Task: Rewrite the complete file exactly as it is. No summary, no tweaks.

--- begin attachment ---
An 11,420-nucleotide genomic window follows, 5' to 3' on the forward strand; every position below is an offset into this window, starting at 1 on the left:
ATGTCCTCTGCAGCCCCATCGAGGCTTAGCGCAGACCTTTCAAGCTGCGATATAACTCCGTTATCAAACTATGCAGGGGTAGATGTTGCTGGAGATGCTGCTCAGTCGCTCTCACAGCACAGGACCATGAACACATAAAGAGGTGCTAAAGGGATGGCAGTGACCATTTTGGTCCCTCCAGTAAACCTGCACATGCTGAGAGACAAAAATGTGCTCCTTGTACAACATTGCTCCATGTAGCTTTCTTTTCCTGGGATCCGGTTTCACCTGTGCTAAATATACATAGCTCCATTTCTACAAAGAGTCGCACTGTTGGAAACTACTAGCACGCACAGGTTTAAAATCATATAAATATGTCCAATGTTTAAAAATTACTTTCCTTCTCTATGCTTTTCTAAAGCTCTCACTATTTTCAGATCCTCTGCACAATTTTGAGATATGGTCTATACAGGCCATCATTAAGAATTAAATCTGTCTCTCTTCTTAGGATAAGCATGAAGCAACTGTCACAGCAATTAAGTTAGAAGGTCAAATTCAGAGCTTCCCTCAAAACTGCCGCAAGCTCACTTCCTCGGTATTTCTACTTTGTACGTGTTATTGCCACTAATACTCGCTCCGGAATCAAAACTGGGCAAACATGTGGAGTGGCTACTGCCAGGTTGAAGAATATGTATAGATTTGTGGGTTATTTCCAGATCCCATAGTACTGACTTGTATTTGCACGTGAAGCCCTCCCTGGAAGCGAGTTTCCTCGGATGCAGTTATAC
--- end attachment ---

An 11,420-nucleotide genomic window follows, 5' to 3' on the forward strand; every position below is an offset into this window, starting at 1 on the left:
ATGTCCTCTGCAGCCCCATCGAGGCTTAGCGCAGACCTTTCAAGCTGCGATATAACTCCGTTATCAAACTATGCAGGGGTAGATGTTGCTGGAGATGCTGCTCAGTCGCTCTCACAGCACAGGACCATGAACACATAAAGAGGTGCTAAAGGGATGGCAGTGACCATTTTGGTCCCTCCAGTAAACCTGCACATGCTGAGAGACAAAAATGTGCTCCTTGTACAACATTGCTCCATGTAGCTTTCTTTTCCTGGGATCCGGTTTCACCTGTGCTAAATATACATAGCTCCATTTCTACAAAGAGTCGCACTGTTGGAAACTACTAGCACGCACAGGTTTAAAATCATATAAATATGTCCAATGTTTAAAAATTACTTTCCTTCTCTATGCTTTTCTAAAGCTCTCACTATTTTCAGATCCTCTGCACAATTTTGAGATATGGTCTATACAGGCCATCATTAAGAATTAAATCTGTCTCTCTTCTTAGGATAAGCATGAAGCAACTGTCACAGCAATTAAGTTAGAAGGTCAAATTCAGAGCTTCCCTCAAAACTGCCGCAAGCTCACTTCCTCGGTATTTCTACTTTGTACGTGTTATTGCCACTAATACTCGCTCCGGAATCAAAACTGGGCAAACATGTGGAGTGGCTACTGCCAGGTTGAAGAATATGTATAGATTTGTGGGTTATTTCCAGATCCCATAGTACTGACTTGTATTTGCACGTGAAGCCCTCCCTGGAAGCGAGTTTCCTCGGATGCAGTTATAC